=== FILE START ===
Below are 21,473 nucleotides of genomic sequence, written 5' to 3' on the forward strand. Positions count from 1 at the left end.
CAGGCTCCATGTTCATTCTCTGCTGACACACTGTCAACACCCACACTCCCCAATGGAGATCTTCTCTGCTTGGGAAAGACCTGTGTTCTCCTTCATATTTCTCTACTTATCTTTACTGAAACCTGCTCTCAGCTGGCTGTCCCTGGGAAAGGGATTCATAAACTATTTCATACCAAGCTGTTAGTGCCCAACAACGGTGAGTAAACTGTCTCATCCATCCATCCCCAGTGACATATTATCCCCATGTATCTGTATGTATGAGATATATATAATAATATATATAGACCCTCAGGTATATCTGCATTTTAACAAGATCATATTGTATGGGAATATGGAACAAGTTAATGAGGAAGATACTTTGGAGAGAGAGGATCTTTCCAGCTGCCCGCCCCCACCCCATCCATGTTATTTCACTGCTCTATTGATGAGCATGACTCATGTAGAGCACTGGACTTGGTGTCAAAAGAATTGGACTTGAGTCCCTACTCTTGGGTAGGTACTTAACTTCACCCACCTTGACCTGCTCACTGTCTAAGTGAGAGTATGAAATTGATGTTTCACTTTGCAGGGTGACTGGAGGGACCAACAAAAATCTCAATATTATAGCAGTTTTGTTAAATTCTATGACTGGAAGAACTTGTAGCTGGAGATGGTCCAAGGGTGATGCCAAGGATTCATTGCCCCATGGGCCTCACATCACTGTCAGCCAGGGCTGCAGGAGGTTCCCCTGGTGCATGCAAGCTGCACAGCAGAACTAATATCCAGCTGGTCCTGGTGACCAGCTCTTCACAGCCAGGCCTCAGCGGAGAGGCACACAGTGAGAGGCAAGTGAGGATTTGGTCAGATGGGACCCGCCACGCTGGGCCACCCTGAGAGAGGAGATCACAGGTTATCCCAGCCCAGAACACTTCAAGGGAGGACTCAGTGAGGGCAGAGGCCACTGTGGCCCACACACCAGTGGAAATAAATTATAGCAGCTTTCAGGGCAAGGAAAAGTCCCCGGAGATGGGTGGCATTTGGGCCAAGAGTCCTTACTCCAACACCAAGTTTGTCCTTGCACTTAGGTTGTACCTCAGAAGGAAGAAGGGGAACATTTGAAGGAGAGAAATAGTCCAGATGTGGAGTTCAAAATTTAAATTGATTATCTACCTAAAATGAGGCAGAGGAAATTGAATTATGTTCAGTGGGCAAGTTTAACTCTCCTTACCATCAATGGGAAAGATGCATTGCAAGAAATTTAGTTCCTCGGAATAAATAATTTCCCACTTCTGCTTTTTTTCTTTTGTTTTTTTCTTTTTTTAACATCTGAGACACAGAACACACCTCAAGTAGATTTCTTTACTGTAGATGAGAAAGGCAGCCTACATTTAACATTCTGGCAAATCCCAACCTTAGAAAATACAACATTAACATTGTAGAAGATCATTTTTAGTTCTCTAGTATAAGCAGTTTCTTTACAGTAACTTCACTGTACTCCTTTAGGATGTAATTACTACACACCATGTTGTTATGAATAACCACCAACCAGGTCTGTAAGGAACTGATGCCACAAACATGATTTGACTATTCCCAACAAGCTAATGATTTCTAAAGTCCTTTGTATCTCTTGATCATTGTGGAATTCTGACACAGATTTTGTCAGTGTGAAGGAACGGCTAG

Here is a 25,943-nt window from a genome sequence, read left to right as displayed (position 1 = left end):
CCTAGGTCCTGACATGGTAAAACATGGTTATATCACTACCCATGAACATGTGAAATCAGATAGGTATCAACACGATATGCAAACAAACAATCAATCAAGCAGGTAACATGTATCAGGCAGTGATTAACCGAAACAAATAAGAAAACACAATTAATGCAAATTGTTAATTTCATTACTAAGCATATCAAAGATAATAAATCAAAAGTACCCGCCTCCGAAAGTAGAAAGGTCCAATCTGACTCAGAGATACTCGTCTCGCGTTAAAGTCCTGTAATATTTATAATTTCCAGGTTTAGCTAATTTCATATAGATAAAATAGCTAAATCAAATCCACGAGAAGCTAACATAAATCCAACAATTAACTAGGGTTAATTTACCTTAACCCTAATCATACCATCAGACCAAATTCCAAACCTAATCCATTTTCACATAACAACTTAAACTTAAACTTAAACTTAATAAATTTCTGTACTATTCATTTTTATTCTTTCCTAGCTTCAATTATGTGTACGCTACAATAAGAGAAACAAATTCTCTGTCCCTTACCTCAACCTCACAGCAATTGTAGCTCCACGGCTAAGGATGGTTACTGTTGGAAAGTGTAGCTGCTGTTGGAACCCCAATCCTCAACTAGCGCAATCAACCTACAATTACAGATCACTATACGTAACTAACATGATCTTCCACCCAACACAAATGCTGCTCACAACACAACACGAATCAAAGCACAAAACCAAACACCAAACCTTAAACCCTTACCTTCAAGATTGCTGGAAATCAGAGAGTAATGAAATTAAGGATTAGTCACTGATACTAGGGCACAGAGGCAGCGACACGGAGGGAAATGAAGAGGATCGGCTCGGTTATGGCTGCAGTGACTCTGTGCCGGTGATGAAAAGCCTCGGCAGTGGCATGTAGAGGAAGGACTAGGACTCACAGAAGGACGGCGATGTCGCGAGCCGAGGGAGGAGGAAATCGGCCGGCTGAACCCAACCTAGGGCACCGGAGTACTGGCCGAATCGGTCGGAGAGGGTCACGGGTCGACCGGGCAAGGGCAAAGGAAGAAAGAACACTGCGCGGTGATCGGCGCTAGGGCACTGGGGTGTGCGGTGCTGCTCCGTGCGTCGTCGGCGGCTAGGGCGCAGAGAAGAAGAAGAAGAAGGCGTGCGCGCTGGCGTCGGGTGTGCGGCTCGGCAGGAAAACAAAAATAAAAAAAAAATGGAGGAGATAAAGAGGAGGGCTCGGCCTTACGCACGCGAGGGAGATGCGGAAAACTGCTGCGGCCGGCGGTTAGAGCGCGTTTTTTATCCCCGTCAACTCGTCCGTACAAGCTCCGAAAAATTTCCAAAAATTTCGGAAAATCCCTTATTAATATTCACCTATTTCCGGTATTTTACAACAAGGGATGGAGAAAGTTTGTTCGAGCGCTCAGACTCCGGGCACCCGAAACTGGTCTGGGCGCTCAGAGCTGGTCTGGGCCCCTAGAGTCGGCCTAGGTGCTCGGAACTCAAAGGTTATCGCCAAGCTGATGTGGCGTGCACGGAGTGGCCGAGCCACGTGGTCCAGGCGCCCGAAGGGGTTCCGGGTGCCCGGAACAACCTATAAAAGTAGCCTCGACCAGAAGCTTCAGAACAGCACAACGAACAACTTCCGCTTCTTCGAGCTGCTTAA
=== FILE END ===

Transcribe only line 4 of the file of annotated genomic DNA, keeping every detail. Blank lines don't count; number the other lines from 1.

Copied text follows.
CCTAGGTCCTGACATGGTAAAACATGGTTATATCACTACCCATGAACATGTGAAATCAGATAGGTATCAACACGATATGCAAACAAACAATCAATCAAGCAGGTAACATGTATCAGGCAGTGATTAACCGAAACAAATAAGAAAACACAATTAATGCAAATTGTTAATTTCATTACTAAGCATATCAAAGATAATAAATCAAAAGTACCCGCCTCCGAAAGTAGAAAGGTCCAATCTGACTCAGAGATACTCGTCTCGCGTTAAAGTCCTGTAATATTTATAATTTCCAGGTTTAGCTAATTTCATATAGATAAAATAGCTAAATCAAATCCACGAGAAGCTAACATAAATCCAACAATTAACTAGGGTTAATTTACCTTAACCCTAATCATACCATCAGACCAAATTCCAAACCTAATCCATTTTCACATAACAACTTAAACTTAAACTTAAACTTAATAAATTTCTGTACTATTCATTTTTATTCTTTCCTAGCTTCAATTATGTGTACGCTACAATAAGAGAAACAAATTCTCTGTCCCTTACCTCAACCTCACAGCAATTGTAGCTCCACGGCTAAGGATGGTTACTGTTGGAAAGTGTAGCTGCTGTTGGAACCCCAATCCTCAACTAGCGCAATCAACCTACAATTACAGATCACTATACGTAACTAACATGATCTTCCACCCAACACAAATGCTGCTCACAACACAACACGAATCAAAGCACAAAACCAAACACCAAACCTTAAACCCTTACCTTCAAGATTGCTGGAAATCAGAGAGTAATGAAATTAAGGATTAGTCACTGATACTAGGGCACAGAGGCAGCGACACGGAGGGAAATGAAGAGGATCGGCTCGGTTATGGCTGCAGTGACTCTGTGCCGGTGATGAAAAGCCTCGGCAGTGGCATGTAGAGGAAGGACTAGGACTCACAGAAGGACGGCGATGTCGCGAGCCGAGGGAGGAGGAAATCGGCCGGCTGAACCCAACCTAGGGCACCGGAGTACTGGCCGAATCGGTCGGAGAGGGTCACGGGTCGACCGGGCAAGGGCAAAGGAAGAAAGAACACTGCGCGGTGATCGGCGCTAGGGCACTGGGGTGTGCGGTGCTGCTCCGTGCGTCGTCGGCGGCTAGGGCGCAGAGAAGAAGAAGAAGAAGGCGTGCGCGCTGGCGTCGGGTGTGCGGCTCGGCAGGAAAACAAAAATAAAAAAAAAATGGAGGAGATAAAGAGGAGGGCTCGGCCTTACGCACGCGAGGGAGATGCGGAAAACTGCTGCGGCCGGCGGTTAGAGCGCGTTTTTTATCCCCGTCAACTCGTCCGTACAAGCTCCGAAAAATTTCCAAAAATTTCGGAAAATCCCTTATTAATATTCACCTATTTCCGGTATTTTACAACAAGGGATGGAGAAAGTTTGTTCGAGCGCTCAGACTCCGGGCACCCGAAACTGGTCTGGGCGCTCAGAGCTGGTCTGGGCCCCTAGAGTCGGCCTAGGTGCTCGGAACTCAAAGGTTATCGCCAAGCTGATGTGGCGTGCACGGAGTGGCCGAGCCACGTGGTCCAGGCGCCCGAAGGGGTTCCGGGTGCCCGGAACAACCTATAAAAGTAGCCTCGACCAGAAGCTTCAGAACAGCACAACGAACAACTTCCGCTTCTTCGAGCTGCTTAA